Disclaimer: Caitlin, you need a kleenex. I know how sensitive you can be. xoxo
At least until the baby comes, it seems like most of the attention regarding the impending arrival revolves around the mother-to-be. Case in point, this morning my best friend is hosting a baby shower for the new baby, with me as the incubating guest of honor. And Dave will be in the basement with her husband, putting up a vapor barrier. Whatever that means.
In a way, it makes sense since I am the one literally carrying the baby in my body and I’ll also be entrusted with the task of pushing it out. Even though Dave is just as responsible for the existence of the baby, I doubt that he has been fielding many questions about whether the baby will be breast-fed or whether I’ll be having a water birth (I won’t, because I don’t like goo in water). No one asks him much, from what I’ve noticed, except when they are asking about me or the baby specifically. Unless you count some of his really hilarious friends who pose questions like ‘Ready for the rest of your life to be over?’ or ‘Are you going to stay up near her head while it comes out…down there?’ Very helpful fellas.
Once the baby is here, to the wider world he will finally be solidified in his position as ‘dad’, while it seems everyone already considers me a ‘mom.’ Hopefully soon I won’t feel the need to put those words in quotations. But when I think about the baby, even my pregnancy, I have to say that Dave comes up in almost all of those thoughts. He is already a dad, the dad to our baby, the father of my child. And when I say those words, type those words, my heart swells up. What a lucky baby this is, what a lucky mom I will be.
Don’t get me wrong, I’m not in some kind of pregnancy-induced insanity where everything is rainbows and cotton-candy and Dave is the perfect man. He’s no more the perfect husband than I am the perfect wife, and he won’t be the perfect dad. No such thing, in fact. But I know enough about him, about us, about what’s coming to know he’s going to be pretty awesome.
One reason I’m so sure that Dave will be a good dad, is because I know one when I see one. Moms seem to get a lot of the glory (and most of the blame) for their children, and our moms are no exception. They’re strong and funny and smart and loving. But neither of them did it alone, and Dave and I both grew up with awesome dads.
I have the kind of dad that taught little girls to be whatever they want. He played with Barbies and taught us to drive a boat and put barrettes in our hair and showed me the importance of learning the knots that the Boy Scouts teach. He showed us honesty and trusted our judgement and gave us an example of how we should want a man to treat us. He never made me feel like he wished he had a son, he always made me know we were the perfect kids for him.
Dave had the kind of dad that taught him that the world is wonderful and mysterious. He showed him a passion for sports, a love of literature, a respect for women, especially your mother. He pushed him and encourages him and above all else, loves him and isn’t afraid to say it because he’s the kind of dad that is man enough to teach his son that showing emotion and professing devotion are manly things to do.
With these examples so close at hand to draw from, Dave is already ahead of the game. He’s a hybrid of these philosophies and of his own experiences and tendencies. Dave won’t be disappointed if we have a girl (I’m always shocked and saddened when I hear of future dads who say they will be), Dave doesn’t think changing diapers or wiping faces or doing laundry is women’s work. Even before the hormones took things up a notch, Dave has always been the perfect antidote to my tendency towards crazy mood swings. On a practical level, Dave as a father is any woman’s dream because he sees that as an active role, a title of privilege, a call to action. And is willing to deal in poop issues, which is pretty major from what I understand.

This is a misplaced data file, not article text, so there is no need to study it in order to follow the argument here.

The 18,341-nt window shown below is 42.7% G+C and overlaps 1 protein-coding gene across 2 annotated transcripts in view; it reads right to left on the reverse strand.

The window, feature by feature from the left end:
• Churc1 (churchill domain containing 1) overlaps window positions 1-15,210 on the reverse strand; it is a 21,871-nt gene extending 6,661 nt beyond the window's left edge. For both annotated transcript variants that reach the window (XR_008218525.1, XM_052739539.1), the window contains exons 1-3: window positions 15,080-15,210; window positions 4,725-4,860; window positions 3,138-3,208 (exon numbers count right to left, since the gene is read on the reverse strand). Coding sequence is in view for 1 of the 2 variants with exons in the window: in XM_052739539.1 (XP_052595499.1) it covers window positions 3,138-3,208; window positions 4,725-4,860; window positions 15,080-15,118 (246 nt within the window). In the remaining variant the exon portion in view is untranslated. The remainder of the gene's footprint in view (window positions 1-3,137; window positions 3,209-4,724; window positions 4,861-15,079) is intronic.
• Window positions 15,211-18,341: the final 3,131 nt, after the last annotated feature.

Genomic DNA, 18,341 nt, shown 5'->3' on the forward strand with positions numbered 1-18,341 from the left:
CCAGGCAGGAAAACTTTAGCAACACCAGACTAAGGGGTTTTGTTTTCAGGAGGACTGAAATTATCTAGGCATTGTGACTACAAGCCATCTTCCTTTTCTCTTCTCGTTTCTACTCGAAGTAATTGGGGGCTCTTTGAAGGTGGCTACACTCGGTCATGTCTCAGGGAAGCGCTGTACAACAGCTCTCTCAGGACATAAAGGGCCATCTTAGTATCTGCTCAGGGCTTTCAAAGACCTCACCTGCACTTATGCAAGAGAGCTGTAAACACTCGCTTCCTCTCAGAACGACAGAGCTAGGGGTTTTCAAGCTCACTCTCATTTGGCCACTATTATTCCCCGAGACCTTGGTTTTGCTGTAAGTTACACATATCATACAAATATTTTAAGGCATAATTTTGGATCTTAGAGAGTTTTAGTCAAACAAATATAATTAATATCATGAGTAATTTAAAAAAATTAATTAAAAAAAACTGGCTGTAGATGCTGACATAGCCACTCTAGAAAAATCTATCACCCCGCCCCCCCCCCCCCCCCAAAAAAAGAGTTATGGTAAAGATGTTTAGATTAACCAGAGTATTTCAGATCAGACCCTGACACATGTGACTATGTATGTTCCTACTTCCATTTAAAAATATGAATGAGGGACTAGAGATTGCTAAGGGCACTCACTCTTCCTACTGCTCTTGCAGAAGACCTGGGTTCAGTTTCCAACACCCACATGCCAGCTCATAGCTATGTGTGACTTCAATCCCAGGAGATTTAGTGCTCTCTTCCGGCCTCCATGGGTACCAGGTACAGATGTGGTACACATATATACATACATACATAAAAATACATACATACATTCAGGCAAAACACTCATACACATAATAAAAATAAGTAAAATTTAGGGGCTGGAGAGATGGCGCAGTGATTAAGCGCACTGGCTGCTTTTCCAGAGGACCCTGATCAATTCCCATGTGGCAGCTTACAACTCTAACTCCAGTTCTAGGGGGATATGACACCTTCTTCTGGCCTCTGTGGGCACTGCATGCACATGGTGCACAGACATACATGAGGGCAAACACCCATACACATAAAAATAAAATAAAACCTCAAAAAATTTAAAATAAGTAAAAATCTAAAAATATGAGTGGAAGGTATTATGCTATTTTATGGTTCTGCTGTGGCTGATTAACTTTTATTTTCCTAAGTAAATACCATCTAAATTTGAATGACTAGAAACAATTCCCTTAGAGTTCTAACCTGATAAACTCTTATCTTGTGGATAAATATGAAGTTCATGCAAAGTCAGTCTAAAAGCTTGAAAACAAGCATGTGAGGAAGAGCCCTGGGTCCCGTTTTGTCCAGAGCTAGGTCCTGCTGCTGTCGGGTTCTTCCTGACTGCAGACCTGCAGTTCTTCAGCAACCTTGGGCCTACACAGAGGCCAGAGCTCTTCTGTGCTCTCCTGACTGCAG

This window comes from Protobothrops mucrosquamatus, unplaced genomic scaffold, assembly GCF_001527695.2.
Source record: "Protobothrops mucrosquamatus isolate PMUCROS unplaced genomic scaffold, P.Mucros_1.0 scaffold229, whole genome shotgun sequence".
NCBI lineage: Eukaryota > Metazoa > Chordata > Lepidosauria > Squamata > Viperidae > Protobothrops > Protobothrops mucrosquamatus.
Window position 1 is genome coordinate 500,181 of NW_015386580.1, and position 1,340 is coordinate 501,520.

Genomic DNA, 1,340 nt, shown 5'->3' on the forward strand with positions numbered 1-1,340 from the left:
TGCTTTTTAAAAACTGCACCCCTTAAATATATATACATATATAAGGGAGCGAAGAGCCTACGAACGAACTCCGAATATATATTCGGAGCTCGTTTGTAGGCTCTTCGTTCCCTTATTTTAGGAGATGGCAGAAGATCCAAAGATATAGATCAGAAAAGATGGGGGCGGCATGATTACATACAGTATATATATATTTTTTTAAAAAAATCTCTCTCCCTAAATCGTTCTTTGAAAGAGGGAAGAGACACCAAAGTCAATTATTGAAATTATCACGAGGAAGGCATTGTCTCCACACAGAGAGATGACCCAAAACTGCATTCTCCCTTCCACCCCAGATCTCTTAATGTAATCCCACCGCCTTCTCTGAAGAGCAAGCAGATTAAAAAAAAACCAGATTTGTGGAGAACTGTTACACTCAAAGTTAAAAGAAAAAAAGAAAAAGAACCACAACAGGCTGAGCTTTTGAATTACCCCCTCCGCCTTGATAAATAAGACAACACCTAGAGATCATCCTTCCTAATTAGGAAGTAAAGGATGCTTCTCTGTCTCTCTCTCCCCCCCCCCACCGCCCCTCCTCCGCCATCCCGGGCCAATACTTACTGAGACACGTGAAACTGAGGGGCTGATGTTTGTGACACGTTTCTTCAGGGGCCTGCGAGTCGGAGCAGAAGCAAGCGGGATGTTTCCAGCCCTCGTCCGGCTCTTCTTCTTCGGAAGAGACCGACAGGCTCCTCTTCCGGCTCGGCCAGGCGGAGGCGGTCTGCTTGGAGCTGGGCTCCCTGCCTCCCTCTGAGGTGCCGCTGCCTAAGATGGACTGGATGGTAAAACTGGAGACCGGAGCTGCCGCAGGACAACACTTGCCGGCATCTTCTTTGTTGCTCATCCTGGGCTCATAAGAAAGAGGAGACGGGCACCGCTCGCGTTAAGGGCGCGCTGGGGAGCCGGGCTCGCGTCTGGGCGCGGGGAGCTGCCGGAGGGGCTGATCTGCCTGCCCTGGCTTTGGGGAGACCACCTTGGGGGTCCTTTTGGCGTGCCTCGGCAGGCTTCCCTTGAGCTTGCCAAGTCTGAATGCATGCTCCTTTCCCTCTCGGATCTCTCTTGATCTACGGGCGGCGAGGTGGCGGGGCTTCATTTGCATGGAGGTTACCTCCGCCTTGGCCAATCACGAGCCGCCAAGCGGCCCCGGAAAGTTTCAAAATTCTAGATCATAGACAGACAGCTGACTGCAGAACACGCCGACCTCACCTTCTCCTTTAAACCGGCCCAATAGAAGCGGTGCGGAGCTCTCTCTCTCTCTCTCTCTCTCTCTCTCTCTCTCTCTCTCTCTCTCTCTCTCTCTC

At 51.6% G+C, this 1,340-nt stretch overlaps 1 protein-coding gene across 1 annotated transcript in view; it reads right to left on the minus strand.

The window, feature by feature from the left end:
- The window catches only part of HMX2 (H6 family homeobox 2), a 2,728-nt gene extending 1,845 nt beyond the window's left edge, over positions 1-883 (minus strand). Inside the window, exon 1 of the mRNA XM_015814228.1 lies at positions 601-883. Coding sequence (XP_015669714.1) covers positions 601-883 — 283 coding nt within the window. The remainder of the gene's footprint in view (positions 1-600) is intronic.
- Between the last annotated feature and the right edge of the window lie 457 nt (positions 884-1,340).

On an emotional level, Dave is sensitive and fun-loving and optimistic. He sees wonder in small things, he knows the immense and important benefits of hugging it out, he believes in you and wants people to know how he feels. And as annoying as it can be at times, he is wonderfully child-like. Are we on a walk in the woods, or are we running through the forest hiding from the bad guys and throwing pretend grenades at their leaders? Are we grocery shopping, or is this a timed challenge to see who can find each item on the list the fastest and with the best price? Dave sees life as a game, a really fun game, and this viewpoint will make him the kind of dad our kids want to show-off to their friends.
At the baby shower today, Dave won’t be the main event. He isn’t going to dress up (but he will be really supportive as I squeeze my ever-swelling body into something that resembles my Sunday best) and no one will be fawning over his baby bump (which he doesn’t have, because he is INCREDIBLY jacked, right honey?) and many of the gifts won’t have his name on them. But he’ll be there, in spirit as my partner and Baby B’s dad, but also literally in the basement helping our friends install a barrier for vapors. And he’ll probably have to carry the gifts to the car. And he’ll be there later, when I am swearing at this baby (it can’t understand me yet, I checked) for making my feet swell up and the bile rises in my throat and when I have an emergency requiring chocolate chips and an apple sliced just-so at 2a.m. And he’ll be there when it counts, every time it counts, because he knows we’re counting on him.